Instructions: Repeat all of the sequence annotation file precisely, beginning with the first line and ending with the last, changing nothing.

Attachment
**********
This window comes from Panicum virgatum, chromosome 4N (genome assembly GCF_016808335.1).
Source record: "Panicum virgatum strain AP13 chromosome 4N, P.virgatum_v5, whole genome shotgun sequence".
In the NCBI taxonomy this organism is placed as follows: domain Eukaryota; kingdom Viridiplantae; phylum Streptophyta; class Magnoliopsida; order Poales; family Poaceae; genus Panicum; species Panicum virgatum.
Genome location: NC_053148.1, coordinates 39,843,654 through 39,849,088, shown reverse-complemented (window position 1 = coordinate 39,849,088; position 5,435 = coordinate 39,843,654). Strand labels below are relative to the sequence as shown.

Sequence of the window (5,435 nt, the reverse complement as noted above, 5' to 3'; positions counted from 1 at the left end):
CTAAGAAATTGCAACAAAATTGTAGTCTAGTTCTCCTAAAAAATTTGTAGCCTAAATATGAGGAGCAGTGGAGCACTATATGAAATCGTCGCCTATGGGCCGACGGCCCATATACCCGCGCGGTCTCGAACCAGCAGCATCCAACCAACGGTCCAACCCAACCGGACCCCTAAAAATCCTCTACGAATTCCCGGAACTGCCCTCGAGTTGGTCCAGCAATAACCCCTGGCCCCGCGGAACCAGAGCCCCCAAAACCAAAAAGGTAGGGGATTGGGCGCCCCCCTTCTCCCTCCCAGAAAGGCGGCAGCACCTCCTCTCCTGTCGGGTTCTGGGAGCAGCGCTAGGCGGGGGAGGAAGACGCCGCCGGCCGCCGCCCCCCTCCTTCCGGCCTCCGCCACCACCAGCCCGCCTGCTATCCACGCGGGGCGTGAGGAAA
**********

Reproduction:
This window comes from Panicum virgatum, chromosome 4N (genome assembly GCF_016808335.1).
Source record: "Panicum virgatum strain AP13 chromosome 4N, P.virgatum_v5, whole genome shotgun sequence".
In the NCBI taxonomy this organism is placed as follows: domain Eukaryota; kingdom Viridiplantae; phylum Streptophyta; class Magnoliopsida; order Poales; family Poaceae; genus Panicum; species Panicum virgatum.
Genome location: NC_053148.1, coordinates 39,843,654 through 39,849,088, shown reverse-complemented (window position 1 = coordinate 39,849,088; position 5,435 = coordinate 39,843,654). Strand labels below are relative to the sequence as shown.

Sequence of the window (5,435 nt, the reverse complement as noted above, 5' to 3'; positions counted from 1 at the left end):
CTAAGAAATTGCAACAAAATTGTAGTCTAGTTCTCCTAAAAAATTTGTAGCCTAAATATGAGGAGCAGTGGAGCACTATATGAAATCGTCGCCTATGGGCCGACGGCCCATATACCCGCGCGGTCTCGAACCAGCAGCATCCAACCAACGGTCCAACCCAACCGGACCCCTAAAAATCCTCTACGAATTCCCGGAACTGCCCTCGAGTTGGTCCAGCAATAACCCCTGGCCCCGCGGAACCAGAGCCCCCAAAACCAAAAAGGTAGGGGATTGGGCGCCCCCCTTCTCCCTCCCAGAAAGGCGGCAGCACCTCCTCTCCTGTCGGGTTCTGGGAGCAGCGCTAGGCGGGGGAGGAAGACGCCGCCGGCCGCCGCCCCCCTCCTTCCGGCCTCCGCCACCACCAGCCCGCCTGCTATCCACGCGGGGCGTGAGGAAA